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FAQs About Dojos, Weatherfishes Behavior

Related Articles: Dojo Use in Ornamental Ponds, Loaches, A New Look At Loaches By Neale Monks,

Related FAQs:  Dojo/Weatherfishes 1, Dojos/Weatherfishes 2, & FAQs on: Dojos/Weatherfishes Identification, Dojos/Weatherfishes Compatibility, Dojos/Weatherfishes Stocking/Selection, Dojos/Weatherfishes Systems, Dojos/Weatherfishes Feeding, Dojos/Weatherfishes Health, Dojos/Weatherfishes Reproduction, & Loaches 1, Clownloaches, & Loach Identification, Loach Behavior, Loach Compatibility, Loach Selection, Loach Systems, Loach Feeding, Loach Disease, Loach Reproduction,


Itchy Weather Loach   8/23/11
220 litre Freshwater Tank.
2 Sarasa Comets about 6 inches in length and 2 weather loaches. (5 inch and 3 inch)
Cycled and established for nearly 2 years.
Had previous 130 litre for a year for them, but upgraded as tank was too small for the four fish. Kept all the same water and cycled new filter alongside old filter for three months until bacteria established.
Aqua Manta 400 external filter with carbon, sponges and ceramic. Cleaned weekly with water changes using tank water only.
20% Water changes weekly using RO water with added minerals with part gravel vacuum.
Constant readings using Nutrafin Test Kit at:
Ammonia 0ppm
Nitrite 0ppm
Nitrate 10ppm
PH 7.6
Fed a mixture of live bloodworm, frozen bloodworm, sinking catfish pellets, Goldfish pellets, peas and live plants.
I have noticed that one of the weather loaches is occasionally having moments of itchiness against the bottom of the tank. No other signs of illness. Eating normally and showing normal active behaviour.
Also one Sarasa Comet tends to head for the surface and what look's like sucking air. No other obvious signs of ill health. Eating normally and otherwise behaving normally.
The fish have never been ill before.
<Well, you've clearly done the important water quality checks, which is good. I'd perhaps do a hardness test of some sort as well, but you've done the pH, and the value of 7.6 suggests moderately hard water, which is good for Goldfish. I would think about whether the pH has changed though -- old tanks are prone to rapid pH drops, especially if water changes aren't as regular as they might be, or, more dramatically, if you rely upon calcareous media like crushed coral to buffer the pH. "Flashing" behaviour,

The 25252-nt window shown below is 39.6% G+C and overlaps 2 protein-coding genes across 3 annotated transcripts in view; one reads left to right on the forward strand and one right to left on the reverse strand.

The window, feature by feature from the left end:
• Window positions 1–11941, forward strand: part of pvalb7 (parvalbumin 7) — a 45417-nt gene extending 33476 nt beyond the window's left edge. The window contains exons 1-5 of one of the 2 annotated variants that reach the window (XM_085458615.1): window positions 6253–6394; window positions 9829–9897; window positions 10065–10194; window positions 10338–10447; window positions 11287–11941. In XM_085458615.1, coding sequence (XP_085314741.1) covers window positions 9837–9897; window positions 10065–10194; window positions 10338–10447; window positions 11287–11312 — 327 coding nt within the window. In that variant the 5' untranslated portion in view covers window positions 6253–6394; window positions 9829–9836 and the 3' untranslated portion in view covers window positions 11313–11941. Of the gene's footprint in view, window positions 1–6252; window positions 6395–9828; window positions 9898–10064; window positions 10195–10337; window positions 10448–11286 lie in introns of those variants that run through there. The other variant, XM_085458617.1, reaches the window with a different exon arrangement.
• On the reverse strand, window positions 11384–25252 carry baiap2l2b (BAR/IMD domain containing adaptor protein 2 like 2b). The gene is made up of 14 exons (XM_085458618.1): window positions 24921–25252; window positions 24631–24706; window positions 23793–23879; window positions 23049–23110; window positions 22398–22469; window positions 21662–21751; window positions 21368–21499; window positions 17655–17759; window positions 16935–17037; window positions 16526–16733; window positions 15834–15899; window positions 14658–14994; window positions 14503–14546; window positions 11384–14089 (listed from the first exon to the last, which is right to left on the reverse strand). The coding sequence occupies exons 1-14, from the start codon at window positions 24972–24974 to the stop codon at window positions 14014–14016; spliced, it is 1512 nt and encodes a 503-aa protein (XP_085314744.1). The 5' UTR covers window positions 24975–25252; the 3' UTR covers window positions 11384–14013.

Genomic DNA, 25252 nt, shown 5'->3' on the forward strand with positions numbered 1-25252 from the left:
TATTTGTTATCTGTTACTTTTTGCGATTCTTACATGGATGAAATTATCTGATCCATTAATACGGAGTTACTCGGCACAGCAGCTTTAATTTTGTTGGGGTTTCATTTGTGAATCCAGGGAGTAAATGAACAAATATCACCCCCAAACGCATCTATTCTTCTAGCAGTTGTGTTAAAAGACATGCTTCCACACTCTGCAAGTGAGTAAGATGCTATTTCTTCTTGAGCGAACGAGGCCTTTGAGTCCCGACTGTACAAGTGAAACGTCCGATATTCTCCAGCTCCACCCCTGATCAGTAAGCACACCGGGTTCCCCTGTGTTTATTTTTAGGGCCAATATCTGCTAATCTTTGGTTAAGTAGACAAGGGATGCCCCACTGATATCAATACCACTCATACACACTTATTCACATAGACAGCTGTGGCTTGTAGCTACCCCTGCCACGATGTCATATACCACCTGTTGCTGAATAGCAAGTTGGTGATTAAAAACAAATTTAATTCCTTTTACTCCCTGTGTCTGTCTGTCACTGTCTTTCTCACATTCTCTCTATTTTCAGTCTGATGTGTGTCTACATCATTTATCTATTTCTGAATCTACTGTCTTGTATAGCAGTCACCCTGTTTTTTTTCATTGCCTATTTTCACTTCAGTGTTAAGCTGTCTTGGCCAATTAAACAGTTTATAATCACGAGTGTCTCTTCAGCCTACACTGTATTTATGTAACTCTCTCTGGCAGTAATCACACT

when fish scratch themselves against objects, tends to mean one of three different things: Whitespot, Velvet, and chemical irritants (such as ammonia or nitrite) in the water. Goldfish and Weather Loaches are both very tolerant of salt, so using the salt/heat method to treat for Whitespot and Velvet might be worth doing, even as a precaution; use a dose of 2 g/l and run that way for a couple of weeks. If you do water changes, be sure to add the appropriate amount of salt to each bucket of new water, i.e., if you take out 20 litres of water, then the new 20 litres of water will need 20 x 2 = 40 grammes of salt stirred in.
Cheers, Neale.>

Weather Loach, beh., sys., including goldfish  -- 04/07/09
Looking for your advise please.
<And advice>
Sometime ago, I adopted a friends fish as she was moving overseas. They were added to my tank. There were 2 goldfish and 1 weather loach. I already had shubunkin and a goldfish. At the time, I did not know what the weather loach was, as my friend was told it was a Plec (I knew it wasn't, as I have had these
before).I went into my local fish (expert), with a photograph, and he advised me it was a weather loach. He also advised me to buy another one, as they live better in pairs. I did this.
One of the loach is now swimming upside down(while turning, looks like somersaults), and when resting, laying upside down.
<Mmm, well... some of this is natural>
After reading information about them, I understand erratic swimming can be normal, but this sort of
behaviour is not normal for him.
<Yes... considered to be "living barometers"... Changes in air pressure seem to trigger this sort of movements>
I am concerned he is unwell, as he seems to be resting more than usual. All the other fish are doing well, and displaying no problems.
My tank is only 2ft*1ft*1ft I believe this is (12g(U.K)),
<Oooh, way too small for this many goldfishes>
and after reading many articles on the internet, I am led to believe this is too small for weather loach.
<This loach can be crowded... is a facultative aerial respirator and quite tolerant to metabolite accumulation, but yes... All need more volume>
Unfortunately, I cannot accommodate a tank any bigger. do I need to find another home for my weather loach, or can they live in tanks this small??
Many Thanks
<I'd be doing a bit more reading. Here to start:
and the linked files above... Perhaps looking into trading some of the goldfish out, now... at least investing in test kits and their use, along with regular water changing... Bob Fenner>

Weather Loach Not Evolving  - 05/22/2006 Hi, I have 3 loaches in my tank 2 of which are the golden variety (pink). One has befriended the grey loach and the other is acting very strangely, it spends most of it's time resting on top of the pump almost out of the surface of the water, and has recently found its way onto a rock which is completely out of the water.  When he then re-enters the water it seems to be in a state of panic splashing around franticly.  I was told by an assistant in a pet shop that he could be evolving ? < Not evolving. May just be responding to changes in the atmospheric pressures. That is why they are called weather loaches.-Chuck>

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